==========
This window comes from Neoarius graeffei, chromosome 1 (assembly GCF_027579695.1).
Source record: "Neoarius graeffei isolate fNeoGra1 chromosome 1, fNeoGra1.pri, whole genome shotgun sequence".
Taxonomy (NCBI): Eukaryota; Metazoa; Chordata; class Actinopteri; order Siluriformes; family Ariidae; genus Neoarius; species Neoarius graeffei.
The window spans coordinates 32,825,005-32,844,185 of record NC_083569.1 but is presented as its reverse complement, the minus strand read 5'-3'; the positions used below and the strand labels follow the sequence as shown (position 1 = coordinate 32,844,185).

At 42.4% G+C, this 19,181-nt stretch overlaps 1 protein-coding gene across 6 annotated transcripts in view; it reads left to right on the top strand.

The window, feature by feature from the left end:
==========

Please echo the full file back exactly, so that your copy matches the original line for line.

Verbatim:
This window comes from Neoarius graeffei, chromosome 1 (assembly GCF_027579695.1).
Source record: "Neoarius graeffei isolate fNeoGra1 chromosome 1, fNeoGra1.pri, whole genome shotgun sequence".
Taxonomy (NCBI): Eukaryota; Metazoa; Chordata; class Actinopteri; order Siluriformes; family Ariidae; genus Neoarius; species Neoarius graeffei.
The window spans coordinates 32,825,005-32,844,185 of record NC_083569.1 but is presented as its reverse complement, the minus strand read 5'-3'; the positions used below and the strand labels follow the sequence as shown (position 1 = coordinate 32,844,185).

At 42.4% G+C, this 19,181-nt stretch overlaps 1 protein-coding gene across 6 annotated transcripts in view; it reads left to right on the top strand.

The window, feature by feature from the left end: